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NEWSLETTER: VOL II, # 10, APRIL 24, 1998

Professor Nick Cahill
Department of Art History, University of Wisconsin-Madison

Interactive Technology and Image Databases in Teaching Art History

In 1994, the Department of Art History at the Madison campus received a technology grant to establish an image database of slides from its teaching collection. Around 1,800 slides of paintings, sculpture, and architecture, some of them unique, unpublished images, were digitized and stored on a Madison server to be accessed through a web interface by students. (For a description of the Instructional Technology Project as written in 1994 see, specifically "NEW TECHNOLOGIES FOR SEEING AND LEARNING: PERSEUS AND A WORLD WIDE WEB SERVER").  Two important courses for the department, Art History 201—Ancient to Medieval Art, and Art History 202—Renaissance to Modern art, comprise over 375 students each semester.  Instead of fighting for books in the library to photocopy images, students can now access digitized images through any on-campus computer or a home dial-up system.

In addition, there are other advantages to this database.  Its versatility allows each professor to create his or her own on-line syllabus and establish links to particular images used in their courses. Students can search the database by artistic period, artist’s name, location, or date. A student can also call up two or three images in multiple Netscape screens and place them side by side for viewing. The latter is especially important for the discipline of art history, which has traditionally relied on a comparative method for instruction ever since the invention of the slide projector almost 100 years ago; the implication is that viewing two images at the same time provides insights that viewing images separately does not. Also, in connection with a professor’s syllabus, links to other internet sources from museums, universities, and research institutions provide some of the latest uses of technology in art history, from a virtual tour of a cathedral sponsored by Columbia University to reading of Pliny’s travels through Greece at Tufts University.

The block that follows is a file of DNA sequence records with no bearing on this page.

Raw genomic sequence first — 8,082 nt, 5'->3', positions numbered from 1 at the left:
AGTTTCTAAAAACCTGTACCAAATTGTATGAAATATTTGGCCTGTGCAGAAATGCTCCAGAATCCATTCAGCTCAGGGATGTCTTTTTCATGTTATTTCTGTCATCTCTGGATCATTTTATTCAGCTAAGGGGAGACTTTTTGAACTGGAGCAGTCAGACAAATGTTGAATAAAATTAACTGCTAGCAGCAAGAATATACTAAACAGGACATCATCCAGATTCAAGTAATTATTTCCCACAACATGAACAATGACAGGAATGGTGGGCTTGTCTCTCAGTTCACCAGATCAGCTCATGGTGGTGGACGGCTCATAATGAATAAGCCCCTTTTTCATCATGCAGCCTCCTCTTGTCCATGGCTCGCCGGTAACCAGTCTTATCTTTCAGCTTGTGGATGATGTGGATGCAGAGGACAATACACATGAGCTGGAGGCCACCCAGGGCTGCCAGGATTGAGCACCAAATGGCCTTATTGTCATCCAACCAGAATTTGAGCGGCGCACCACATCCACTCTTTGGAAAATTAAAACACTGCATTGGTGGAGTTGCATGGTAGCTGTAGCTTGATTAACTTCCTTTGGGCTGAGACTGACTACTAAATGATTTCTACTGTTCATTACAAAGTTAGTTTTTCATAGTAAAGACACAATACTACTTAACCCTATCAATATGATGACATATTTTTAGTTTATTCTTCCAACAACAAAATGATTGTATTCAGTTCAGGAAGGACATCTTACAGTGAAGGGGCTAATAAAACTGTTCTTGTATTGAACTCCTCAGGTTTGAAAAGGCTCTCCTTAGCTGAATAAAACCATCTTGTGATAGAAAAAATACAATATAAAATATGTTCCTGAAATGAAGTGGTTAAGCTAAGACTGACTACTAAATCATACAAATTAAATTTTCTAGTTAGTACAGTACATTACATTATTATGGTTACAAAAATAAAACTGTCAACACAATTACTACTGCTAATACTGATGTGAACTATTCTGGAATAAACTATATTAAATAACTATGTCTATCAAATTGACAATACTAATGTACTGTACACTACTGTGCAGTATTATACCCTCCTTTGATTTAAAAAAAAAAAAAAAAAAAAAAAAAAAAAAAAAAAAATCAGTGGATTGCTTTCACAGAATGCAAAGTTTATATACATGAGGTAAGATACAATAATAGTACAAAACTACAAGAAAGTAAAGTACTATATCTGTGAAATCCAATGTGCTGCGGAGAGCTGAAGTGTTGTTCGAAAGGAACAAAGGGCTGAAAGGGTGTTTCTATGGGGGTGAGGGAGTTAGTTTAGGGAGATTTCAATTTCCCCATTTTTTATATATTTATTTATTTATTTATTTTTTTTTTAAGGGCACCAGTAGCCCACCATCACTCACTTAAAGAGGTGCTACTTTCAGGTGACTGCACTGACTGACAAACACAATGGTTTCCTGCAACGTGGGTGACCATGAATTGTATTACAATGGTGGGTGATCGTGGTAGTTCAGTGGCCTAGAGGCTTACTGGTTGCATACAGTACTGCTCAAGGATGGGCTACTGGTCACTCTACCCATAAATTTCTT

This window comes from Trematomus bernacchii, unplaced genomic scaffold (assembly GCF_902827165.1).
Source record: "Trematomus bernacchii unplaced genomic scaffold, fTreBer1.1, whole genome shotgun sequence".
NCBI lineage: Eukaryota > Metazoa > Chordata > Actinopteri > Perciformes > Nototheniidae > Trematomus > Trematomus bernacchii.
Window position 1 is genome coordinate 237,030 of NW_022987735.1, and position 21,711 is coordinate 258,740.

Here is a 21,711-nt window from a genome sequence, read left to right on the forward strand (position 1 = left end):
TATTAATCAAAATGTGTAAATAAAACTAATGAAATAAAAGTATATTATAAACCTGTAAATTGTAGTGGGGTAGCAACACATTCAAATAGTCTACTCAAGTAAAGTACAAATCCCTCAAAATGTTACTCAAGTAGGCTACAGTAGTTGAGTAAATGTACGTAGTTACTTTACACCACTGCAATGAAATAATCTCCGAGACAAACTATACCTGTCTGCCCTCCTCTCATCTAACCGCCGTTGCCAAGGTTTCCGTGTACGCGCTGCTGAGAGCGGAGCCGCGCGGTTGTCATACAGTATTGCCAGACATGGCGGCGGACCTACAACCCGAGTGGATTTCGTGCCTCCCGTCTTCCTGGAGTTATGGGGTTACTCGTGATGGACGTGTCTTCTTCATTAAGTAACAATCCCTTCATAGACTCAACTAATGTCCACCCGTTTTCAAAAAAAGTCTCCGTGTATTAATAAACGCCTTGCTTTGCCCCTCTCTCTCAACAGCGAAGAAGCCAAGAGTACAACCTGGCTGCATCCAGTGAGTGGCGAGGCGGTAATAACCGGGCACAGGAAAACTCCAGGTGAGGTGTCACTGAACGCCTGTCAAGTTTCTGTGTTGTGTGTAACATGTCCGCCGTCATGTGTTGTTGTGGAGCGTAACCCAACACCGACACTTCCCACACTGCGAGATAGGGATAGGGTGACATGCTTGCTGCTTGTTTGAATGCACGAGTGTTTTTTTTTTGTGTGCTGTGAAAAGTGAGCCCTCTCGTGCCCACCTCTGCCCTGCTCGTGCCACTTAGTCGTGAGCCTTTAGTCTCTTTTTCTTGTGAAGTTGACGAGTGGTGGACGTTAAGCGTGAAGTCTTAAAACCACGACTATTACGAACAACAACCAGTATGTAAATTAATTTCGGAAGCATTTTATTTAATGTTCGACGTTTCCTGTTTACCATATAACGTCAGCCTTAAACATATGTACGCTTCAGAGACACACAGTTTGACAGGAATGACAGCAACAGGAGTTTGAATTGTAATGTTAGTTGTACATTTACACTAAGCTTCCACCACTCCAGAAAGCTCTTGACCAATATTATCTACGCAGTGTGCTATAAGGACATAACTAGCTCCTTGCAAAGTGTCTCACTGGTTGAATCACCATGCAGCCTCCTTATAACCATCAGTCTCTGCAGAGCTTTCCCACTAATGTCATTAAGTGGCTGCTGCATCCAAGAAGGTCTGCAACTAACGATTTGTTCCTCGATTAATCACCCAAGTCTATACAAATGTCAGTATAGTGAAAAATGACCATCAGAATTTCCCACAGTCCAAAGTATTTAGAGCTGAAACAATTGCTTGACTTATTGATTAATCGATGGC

Professor Nick Cahill has been at the forefront in exploiting these technological innovations. He has devised online assignments for discussion sections in which students can discuss some of the artistic and technical features of, for example, a Greek vase from the British Museum in London to another vase from a museum in Berlin (see example assignment at: Other links to literary sources enhance the course material; students can study the architecture of the Roman baths and then click on a link to one Roman’s description of the sounds and sights of daily bathing in ancient Rome.

Perhaps the most significant advantage to the Madison image database, in conjunction with other scholarly materials available on the internet, is the professor's ability to provide information in new ways or ways not yet evident in standard art history textbooks. The personalization of a professor’s course, through the freedom to choose which material to present, allows for that professor’s unique talent to surface. We have already seen in former TTT articles that professors are motivated to design "virtual textbooks" which replace or supplement standardized texts; this direction is certain to continue.

For more information, see the UW-Madison’s art history home page at (please note that it is not possible to view full-sized images from the art history database unless you are located with the UW-Madison’s domain server). For Professor Cahill’s Art History 201 home page, see